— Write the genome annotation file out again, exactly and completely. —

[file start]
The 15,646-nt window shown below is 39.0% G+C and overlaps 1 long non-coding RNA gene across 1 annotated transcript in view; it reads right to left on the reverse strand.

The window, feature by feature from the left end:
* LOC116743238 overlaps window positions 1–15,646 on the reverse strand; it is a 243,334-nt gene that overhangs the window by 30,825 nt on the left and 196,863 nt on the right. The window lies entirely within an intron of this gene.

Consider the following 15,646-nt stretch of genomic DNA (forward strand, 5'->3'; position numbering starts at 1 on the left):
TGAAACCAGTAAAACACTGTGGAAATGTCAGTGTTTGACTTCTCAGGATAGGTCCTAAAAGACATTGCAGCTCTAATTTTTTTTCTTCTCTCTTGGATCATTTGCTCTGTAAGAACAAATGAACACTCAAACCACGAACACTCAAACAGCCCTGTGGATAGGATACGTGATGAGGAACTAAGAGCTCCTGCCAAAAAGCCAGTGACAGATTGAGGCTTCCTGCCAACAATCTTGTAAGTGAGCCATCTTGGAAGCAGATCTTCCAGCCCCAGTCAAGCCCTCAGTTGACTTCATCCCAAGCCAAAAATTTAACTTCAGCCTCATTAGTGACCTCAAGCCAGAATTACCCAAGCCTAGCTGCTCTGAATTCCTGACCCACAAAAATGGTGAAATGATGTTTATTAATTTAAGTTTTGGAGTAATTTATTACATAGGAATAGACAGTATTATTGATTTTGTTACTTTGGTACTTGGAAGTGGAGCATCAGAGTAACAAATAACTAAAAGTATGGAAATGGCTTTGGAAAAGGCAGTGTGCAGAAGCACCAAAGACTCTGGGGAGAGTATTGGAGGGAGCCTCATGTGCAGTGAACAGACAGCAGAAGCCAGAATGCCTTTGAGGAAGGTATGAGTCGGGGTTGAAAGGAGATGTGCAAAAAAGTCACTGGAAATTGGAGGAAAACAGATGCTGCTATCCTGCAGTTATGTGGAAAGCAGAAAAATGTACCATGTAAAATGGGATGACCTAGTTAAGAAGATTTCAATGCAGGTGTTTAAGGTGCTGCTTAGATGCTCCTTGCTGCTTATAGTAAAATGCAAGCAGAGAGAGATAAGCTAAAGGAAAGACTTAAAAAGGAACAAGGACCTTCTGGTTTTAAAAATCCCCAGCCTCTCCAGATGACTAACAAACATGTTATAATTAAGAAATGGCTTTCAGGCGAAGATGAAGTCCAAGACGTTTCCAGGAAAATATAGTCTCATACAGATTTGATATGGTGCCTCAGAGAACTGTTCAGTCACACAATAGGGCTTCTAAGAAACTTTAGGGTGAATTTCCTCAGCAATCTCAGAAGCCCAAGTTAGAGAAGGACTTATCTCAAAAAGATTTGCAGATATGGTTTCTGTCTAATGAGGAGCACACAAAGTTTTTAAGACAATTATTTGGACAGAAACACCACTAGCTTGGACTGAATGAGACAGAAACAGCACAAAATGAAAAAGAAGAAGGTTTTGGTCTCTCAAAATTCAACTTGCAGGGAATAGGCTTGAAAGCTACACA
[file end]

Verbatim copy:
The 15,646-nt window shown below is 39.0% G+C and overlaps 1 long non-coding RNA gene across 1 annotated transcript in view; it reads right to left on the reverse strand.

The window, feature by feature from the left end:
* LOC116743238 overlaps window positions 1–15,646 on the reverse strand; it is a 243,334-nt gene that overhangs the window by 30,825 nt on the left and 196,863 nt on the right. The window lies entirely within an intron of this gene.

Consider the following 15,646-nt stretch of genomic DNA (forward strand, 5'->3'; position numbering starts at 1 on the left):
TGAAACCAGTAAAACACTGTGGAAATGTCAGTGTTTGACTTCTCAGGATAGGTCCTAAAAGACATTGCAGCTCTAATTTTTTTTCTTCTCTCTTGGATCATTTGCTCTGTAAGAACAAATGAACACTCAAACCACGAACACTCAAACAGCCCTGTGGATAGGATACGTGATGAGGAACTAAGAGCTCCTGCCAAAAAGCCAGTGACAGATTGAGGCTTCCTGCCAACAATCTTGTAAGTGAGCCATCTTGGAAGCAGATCTTCCAGCCCCAGTCAAGCCCTCAGTTGACTTCATCCCAAGCCAAAAATTTAACTTCAGCCTCATTAGTGACCTCAAGCCAGAATTACCCAAGCCTAGCTGCTCTGAATTCCTGACCCACAAAAATGGTGAAATGATGTTTATTAATTTAAGTTTTGGAGTAATTTATTACATAGGAATAGACAGTATTATTGATTTTGTTACTTTGGTACTTGGAAGTGGAGCATCAGAGTAACAAATAACTAAAAGTATGGAAATGGCTTTGGAAAAGGCAGTGTGCAGAAGCACCAAAGACTCTGGGGAGAGTATTGGAGGGAGCCTCATGTGCAGTGAACAGACAGCAGAAGCCAGAATGCCTTTGAGGAAGGTATGAGTCGGGGTTGAAAGGAGATGTGCAAAAAAGTCACTGGAAATTGGAGGAAAACAGATGCTGCTATCCTGCAGTTATGTGGAAAGCAGAAAAATGTACCATGTAAAATGGGATGACCTAGTTAAGAAGATTTCAATGCAGGTGTTTAAGGTGCTGCTTAGATGCTCCTTGCTGCTTATAGTAAAATGCAAGCAGAGAGAGATAAGCTAAAGGAAAGACTTAAAAAGGAACAAGGACCTTCTGGTTTTAAAAATCCCCAGCCTCTCCAGATGACTAACAAACATGTTATAATTAAGAAATGGCTTTCAGGCGAAGATGAAGTCCAAGACGTTTCCAGGAAAATATAGTCTCATACAGATTTGATATGGTGCCTCAGAGAACTGTTCAGTCACACAATAGGGCTTCTAAGAAACTTTAGGGTGAATTTCCTCAGCAATCTCAGAAGCCCAAGTTAGAGAAGGACTTATCTCAAAAAGATTTGCAGATATGGTTTCTGTCTAATGAGGAGCACACAAAGTTTTTAAGACAATTATTTGGACAGAAACACCACTAGCTTGGACTGAATGAGACAGAAACAGCACAAAATGAAAAAGAAGAAGGTTTTGGTCTCTCAAAATTCAACTTGCAGGGAATAGGCTTGAAAGCTACACA